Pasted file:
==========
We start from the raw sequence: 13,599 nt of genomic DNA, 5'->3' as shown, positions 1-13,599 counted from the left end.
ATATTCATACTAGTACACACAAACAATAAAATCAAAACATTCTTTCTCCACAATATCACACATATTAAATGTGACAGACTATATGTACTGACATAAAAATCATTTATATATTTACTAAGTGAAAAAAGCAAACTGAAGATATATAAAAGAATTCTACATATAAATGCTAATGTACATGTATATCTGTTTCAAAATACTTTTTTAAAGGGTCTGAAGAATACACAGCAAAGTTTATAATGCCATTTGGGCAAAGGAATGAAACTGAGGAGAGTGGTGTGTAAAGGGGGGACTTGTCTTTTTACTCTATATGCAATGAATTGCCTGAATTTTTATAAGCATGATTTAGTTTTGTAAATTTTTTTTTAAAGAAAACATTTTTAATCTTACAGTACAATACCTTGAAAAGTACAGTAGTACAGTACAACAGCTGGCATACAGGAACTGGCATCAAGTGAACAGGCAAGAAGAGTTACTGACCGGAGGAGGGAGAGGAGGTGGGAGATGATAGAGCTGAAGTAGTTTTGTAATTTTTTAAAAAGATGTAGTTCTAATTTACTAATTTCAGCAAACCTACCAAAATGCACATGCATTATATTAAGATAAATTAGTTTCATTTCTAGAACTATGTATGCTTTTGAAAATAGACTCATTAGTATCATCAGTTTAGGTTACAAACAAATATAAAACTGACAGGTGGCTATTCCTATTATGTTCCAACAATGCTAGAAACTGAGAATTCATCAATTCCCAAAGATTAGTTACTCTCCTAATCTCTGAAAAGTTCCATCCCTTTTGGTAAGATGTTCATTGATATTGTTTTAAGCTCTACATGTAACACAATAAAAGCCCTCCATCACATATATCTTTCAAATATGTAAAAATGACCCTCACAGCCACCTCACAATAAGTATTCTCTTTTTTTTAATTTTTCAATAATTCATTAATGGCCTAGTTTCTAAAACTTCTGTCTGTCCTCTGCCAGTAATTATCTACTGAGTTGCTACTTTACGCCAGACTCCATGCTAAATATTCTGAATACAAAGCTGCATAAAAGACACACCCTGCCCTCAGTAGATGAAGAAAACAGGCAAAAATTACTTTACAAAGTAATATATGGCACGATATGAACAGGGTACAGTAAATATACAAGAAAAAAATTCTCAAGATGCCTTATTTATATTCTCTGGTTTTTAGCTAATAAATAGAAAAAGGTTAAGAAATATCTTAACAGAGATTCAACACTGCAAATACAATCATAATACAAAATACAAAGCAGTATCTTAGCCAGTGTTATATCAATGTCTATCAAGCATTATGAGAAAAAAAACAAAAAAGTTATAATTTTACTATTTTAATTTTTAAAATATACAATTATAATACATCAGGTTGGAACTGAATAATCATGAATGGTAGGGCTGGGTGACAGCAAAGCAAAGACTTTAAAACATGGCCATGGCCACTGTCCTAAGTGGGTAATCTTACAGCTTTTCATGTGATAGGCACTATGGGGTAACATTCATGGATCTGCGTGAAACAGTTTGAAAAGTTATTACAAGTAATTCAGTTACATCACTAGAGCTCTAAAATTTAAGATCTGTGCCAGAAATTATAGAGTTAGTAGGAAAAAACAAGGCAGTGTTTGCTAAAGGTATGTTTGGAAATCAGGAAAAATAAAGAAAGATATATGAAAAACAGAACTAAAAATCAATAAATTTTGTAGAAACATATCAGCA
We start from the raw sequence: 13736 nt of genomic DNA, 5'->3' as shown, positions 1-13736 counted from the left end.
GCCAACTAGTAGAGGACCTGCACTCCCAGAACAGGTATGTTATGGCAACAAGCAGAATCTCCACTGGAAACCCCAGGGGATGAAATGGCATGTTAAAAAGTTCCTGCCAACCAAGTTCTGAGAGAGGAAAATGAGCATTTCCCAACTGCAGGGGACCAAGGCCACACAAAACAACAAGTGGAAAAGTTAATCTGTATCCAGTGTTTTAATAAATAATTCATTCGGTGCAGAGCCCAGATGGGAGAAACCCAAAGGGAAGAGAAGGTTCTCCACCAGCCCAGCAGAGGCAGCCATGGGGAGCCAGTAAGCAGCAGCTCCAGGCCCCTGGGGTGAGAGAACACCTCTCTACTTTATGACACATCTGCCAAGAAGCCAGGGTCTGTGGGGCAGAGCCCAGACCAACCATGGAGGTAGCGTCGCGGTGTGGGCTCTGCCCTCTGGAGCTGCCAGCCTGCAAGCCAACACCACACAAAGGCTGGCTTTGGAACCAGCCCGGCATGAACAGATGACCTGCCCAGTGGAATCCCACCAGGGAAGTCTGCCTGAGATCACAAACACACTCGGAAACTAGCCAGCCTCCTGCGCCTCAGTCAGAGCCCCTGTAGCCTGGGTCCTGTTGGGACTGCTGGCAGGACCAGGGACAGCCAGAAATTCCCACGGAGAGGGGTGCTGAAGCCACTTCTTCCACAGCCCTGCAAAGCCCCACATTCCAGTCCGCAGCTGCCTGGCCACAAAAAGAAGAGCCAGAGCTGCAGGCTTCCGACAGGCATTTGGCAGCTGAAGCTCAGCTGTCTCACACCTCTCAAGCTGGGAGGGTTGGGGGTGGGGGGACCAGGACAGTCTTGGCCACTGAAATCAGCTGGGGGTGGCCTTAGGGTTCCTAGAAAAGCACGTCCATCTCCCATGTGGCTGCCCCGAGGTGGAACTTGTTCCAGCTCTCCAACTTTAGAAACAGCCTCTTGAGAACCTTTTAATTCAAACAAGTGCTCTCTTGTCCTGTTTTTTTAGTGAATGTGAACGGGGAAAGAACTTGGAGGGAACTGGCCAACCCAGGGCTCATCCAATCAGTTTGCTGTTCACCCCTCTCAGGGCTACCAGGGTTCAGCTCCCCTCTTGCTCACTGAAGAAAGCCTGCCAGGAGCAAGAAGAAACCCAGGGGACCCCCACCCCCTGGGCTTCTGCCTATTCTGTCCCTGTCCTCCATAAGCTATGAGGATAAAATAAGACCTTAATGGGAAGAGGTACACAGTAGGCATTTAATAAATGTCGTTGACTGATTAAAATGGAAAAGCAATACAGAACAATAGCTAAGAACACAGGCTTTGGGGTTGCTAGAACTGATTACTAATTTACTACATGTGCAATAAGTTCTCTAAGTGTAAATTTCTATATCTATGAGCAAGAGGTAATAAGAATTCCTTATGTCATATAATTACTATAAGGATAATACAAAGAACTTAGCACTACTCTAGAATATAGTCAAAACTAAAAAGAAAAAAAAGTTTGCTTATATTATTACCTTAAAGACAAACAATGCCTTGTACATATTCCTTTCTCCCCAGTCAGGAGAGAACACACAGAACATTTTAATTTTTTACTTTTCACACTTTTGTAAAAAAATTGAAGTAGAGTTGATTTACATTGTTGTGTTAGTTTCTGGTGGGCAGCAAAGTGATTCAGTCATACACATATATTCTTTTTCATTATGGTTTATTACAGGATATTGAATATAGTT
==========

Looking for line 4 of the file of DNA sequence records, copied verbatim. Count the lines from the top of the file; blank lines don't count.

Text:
GCCAACTAGTAGAGGACCTGCACTCCCAGAACAGGTATGTTATGGCAACAAGCAGAATCTCCACTGGAAACCCCAGGGGATGAAATGGCATGTTAAAAAGTTCCTGCCAACCAAGTTCTGAGAGAGGAAAATGAGCATTTCCCAACTGCAGGGGACCAAGGCCACACAAAACAACAAGTGGAAAAGTTAATCTGTATCCAGTGTTTTAATAAATAATTCATTCGGTGCAGAGCCCAGATGGGAGAAACCCAAAGGGAAGAGAAGGTTCTCCACCAGCCCAGCAGAGGCAGCCATGGGGAGCCAGTAAGCAGCAGCTCCAGGCCCCTGGGGTGAGAGAACACCTCTCTACTTTATGACACATCTGCCAAGAAGCCAGGGTCTGTGGGGCAGAGCCCAGACCAACCATGGAGGTAGCGTCGCGGTGTGGGCTCTGCCCTCTGGAGCTGCCAGCCTGCAAGCCAACACCACACAAAGGCTGGCTTTGGAACCAGCCCGGCATGAACAGATGACCTGCCCAGTGGAATCCCACCAGGGAAGTCTGCCTGAGATCACAAACACACTCGGAAACTAGCCAGCCTCCTGCGCCTCAGTCAGAGCCCCTGTAGCCTGGGTCCTGTTGGGACTGCTGGCAGGACCAGGGACAGCCAGAAATTCCCACGGAGAGGGGTGCTGAAGCCACTTCTTCCACAGCCCTGCAAAGCCCCACATTCCAGTCCGCAGCTGCCTGGCCACAAAAAGAAGAGCCAGAGCTGCAGGCTTCCGACAGGCATTTGGCAGCTGAAGCTCAGCTGTCTCACACCTCTCAAGCTGGGAGGGTTGGGGGTGGGGGGACCAGGACAGTCTTGGCCACTGAAATCAGCTGGGGGTGGCCTTAGGGTTCCTAGAAAAGCACGTCCATCTCCCATGTGGCTGCCCCGAGGTGGAACTTGTTCCAGCTCTCCAACTTTAGAAACAGCCTCTTGAGAACCTTTTAATTCAAACAAGTGCTCTCTTGTCCTGTTTTTTTAGTGAATGTGAACGGGGAAAGAACTTGGAGGGAACTGGCCAACCCAGGGCTCATCCAATCAGTTTGCTGTTCACCCCTCTCAGGGCTACCAGGGTTCAGCTCCCCTCTTGCTCACTGAAGAAAGCCTGCCAGGAGCAAGAAGAAACCCAGGGGACCCCCACCCCCTGGGCTTCTGCCTATTCTGTCCCTGTCCTCCATAAGCTATGAGGATAAAATAAGACCTTAATGGGAAGAGGTACACAGTAGGCATTTAATAAATGTCGTTGACTGATTAAAATGGAAAAGCAATACAGAACAATAGCTAAGAACACAGGCTTTGGGGTTGCTAGAACTGATTACTAATTTACTACATGTGCAATAAGTTCTCTAAGTGTAAATTTCTATATCTATGAGCAAGAGGTAATAAGAATTCCTTATGTCATATAATTACTATAAGGATAATACAAAGAACTTAGCACTACTCTAGAATATAGTCAAAACTAAAAAGAAAAAAAAGTTTGCTTATATTATTACCTTAAAGACAAACAATGCCTTGTACATATTCCTTTCTCCCCAGTCAGGAGAGAACACACAGAACATTTTAATTTTTTACTTTTCACACTTTTGTAAAAAAATTGAAGTAGAGTTGATTTACATTGTTGTGTTAGTTTCTGGTGGGCAGCAAAGTGATTCAGTCATACACATATATTCTTTTTCATTATGGTTTATTACAGGATATTGAATATAGTT